Yesterday morning, I got up about 45 minutes before we left for church. That was plenty of time to get ready, have breakfast, and even shovel most of the snow off the driveway before we left. When I was working, I would get up 30 minutes before I had to leave and that meant I was always rushing around. Fifteen extra minutes makes quite a difference.
I learned a lot about the psychological underpinnings of that extra 15 minutes more than twenty years ago, when I was market research manager on Pillsbury Cinnamon Rolls. We were developing a TV commercial that looked at the differences between weekday mornings and weekend mornings. We wanted people to celebrate the extra TIME they had on the weekend and take an extra 15 minutes to make our cinnamon rolls with the Pillsbury Doughboy.
The psychologist we were working with to interview consumers quickly called B.S. on our copy strategy. It’s not the TIME that makes weekday and weekend mornings different, he said – weekdays are stressful because of the subconscious performance anxiety that accompanies going to work. The weekday time crunch comes from wanting to stay in bed as long as possible in order to soothe the anxiety of going to work.
“Waking up 15 minutes earlier isn’t objectively that difficult, is it? Couldn’t they just go to bed 15 minutes earlier?” he asked. “No, it’s an emotional response to the discomfort of going to work and being judged by bosses, coworkers, and customers.”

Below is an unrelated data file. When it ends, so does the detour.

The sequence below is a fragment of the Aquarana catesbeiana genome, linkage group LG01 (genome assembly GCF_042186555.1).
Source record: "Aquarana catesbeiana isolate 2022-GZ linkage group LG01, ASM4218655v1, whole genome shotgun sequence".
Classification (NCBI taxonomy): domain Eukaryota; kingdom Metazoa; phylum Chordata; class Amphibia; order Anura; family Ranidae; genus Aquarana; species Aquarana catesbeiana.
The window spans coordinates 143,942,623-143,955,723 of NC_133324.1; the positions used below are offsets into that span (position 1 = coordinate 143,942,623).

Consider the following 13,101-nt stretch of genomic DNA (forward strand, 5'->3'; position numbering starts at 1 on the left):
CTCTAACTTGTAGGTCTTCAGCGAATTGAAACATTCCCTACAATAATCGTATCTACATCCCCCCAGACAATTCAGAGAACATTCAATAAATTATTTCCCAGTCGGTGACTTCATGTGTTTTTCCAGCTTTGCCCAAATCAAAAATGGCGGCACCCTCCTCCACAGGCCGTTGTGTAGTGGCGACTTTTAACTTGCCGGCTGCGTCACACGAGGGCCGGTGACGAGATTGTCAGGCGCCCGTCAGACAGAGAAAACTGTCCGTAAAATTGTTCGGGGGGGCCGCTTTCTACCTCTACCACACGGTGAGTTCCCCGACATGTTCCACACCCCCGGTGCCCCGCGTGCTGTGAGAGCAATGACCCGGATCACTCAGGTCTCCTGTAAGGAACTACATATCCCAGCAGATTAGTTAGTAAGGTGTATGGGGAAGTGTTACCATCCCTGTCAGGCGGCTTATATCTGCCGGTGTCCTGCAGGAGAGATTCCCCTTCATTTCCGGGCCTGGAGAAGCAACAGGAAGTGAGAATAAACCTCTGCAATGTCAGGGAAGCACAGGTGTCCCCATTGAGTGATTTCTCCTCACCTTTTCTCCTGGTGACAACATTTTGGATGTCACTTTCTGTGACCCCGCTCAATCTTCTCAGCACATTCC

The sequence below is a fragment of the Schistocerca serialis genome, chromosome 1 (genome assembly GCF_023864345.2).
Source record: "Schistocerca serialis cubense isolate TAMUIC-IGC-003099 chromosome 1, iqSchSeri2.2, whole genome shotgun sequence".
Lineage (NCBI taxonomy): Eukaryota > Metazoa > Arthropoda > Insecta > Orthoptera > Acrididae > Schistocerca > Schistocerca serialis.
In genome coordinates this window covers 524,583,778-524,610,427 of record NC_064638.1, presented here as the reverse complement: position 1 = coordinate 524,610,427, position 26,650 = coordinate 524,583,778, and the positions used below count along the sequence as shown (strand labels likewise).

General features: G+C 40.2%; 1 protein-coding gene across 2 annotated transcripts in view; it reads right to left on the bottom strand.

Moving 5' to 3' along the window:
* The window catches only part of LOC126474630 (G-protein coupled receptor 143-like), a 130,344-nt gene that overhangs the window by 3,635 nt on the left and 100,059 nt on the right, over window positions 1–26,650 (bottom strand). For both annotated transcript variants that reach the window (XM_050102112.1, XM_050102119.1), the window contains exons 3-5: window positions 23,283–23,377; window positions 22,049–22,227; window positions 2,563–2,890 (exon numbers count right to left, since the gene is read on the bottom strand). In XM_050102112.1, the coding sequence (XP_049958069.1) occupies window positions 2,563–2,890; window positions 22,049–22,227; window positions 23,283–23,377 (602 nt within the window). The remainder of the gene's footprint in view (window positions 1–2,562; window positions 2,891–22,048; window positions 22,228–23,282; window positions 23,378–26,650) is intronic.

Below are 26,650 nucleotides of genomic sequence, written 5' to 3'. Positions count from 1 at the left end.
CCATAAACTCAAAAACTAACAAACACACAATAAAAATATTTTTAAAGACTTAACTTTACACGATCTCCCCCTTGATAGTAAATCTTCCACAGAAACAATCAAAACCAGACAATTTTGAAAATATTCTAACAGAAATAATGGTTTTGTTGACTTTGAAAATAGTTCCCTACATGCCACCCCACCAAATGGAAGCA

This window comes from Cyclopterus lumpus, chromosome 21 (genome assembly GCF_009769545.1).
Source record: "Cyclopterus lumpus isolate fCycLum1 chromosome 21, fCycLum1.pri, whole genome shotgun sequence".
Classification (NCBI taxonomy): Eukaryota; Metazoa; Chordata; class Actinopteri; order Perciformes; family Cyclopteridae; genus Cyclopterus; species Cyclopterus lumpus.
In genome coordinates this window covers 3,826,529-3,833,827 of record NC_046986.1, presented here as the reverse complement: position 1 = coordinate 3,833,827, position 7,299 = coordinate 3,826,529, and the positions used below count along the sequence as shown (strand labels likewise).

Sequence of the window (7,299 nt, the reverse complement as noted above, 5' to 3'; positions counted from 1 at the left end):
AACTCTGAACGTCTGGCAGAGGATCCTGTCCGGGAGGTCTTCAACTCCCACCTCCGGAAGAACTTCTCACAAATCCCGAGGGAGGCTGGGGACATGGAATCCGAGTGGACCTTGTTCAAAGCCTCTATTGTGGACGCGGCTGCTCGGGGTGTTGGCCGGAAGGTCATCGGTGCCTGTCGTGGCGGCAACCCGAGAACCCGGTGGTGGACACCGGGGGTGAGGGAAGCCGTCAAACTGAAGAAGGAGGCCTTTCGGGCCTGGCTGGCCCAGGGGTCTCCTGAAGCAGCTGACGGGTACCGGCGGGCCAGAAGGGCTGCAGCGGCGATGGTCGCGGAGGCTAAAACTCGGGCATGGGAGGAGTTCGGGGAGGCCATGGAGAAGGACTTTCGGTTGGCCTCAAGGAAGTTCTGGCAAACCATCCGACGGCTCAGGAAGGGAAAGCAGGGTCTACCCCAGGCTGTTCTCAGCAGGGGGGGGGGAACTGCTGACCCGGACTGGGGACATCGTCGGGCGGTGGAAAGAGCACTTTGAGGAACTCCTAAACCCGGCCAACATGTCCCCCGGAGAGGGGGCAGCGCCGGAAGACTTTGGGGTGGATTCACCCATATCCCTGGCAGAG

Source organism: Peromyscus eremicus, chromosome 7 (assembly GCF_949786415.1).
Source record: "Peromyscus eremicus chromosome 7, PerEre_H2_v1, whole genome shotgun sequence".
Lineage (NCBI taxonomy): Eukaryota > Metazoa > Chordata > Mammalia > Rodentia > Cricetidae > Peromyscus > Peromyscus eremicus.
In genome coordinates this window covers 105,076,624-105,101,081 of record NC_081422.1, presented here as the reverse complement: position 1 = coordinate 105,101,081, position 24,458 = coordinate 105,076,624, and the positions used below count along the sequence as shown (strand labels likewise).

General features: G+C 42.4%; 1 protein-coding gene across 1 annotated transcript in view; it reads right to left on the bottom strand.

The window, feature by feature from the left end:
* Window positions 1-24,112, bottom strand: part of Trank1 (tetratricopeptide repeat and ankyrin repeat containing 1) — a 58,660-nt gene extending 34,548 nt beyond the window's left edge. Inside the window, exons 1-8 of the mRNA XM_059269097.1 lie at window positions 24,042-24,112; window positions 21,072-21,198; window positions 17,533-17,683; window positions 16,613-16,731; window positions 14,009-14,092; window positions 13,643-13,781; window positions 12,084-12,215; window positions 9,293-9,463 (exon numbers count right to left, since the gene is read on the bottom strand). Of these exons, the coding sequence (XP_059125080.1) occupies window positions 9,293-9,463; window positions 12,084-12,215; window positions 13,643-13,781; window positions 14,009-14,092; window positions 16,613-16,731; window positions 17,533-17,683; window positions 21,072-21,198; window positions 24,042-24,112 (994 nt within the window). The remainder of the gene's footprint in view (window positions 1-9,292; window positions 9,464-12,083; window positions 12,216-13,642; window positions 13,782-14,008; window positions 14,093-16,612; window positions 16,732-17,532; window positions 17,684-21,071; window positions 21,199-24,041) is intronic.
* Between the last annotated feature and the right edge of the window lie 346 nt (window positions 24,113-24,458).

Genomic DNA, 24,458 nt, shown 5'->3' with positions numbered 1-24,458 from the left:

Maybe this seems a bit heavy – and it probably doesn’t describe every person, every morning – but I haven’t met anyone who doesn’t exhibit some performance anxiety with going to work in the morning. A common defense is to wake up at the last minute – or hit the snooze button – and run around a little stressed to get to work on time.
Now that I’m not working, the performance anxiety is gone and an extra 15 minutes sleep doesn’t seem to matter anymore. While I still get up early some days to meet someone for breakfast or a meeting of some sort, I don’t seem to have any issues getting up with a enough time. That extra 15 minutes is now an effortless way to easily get going each day.
Perhaps it’s something we all can try – working or not – to make the morning less stressful?
Image Credit: Pixabay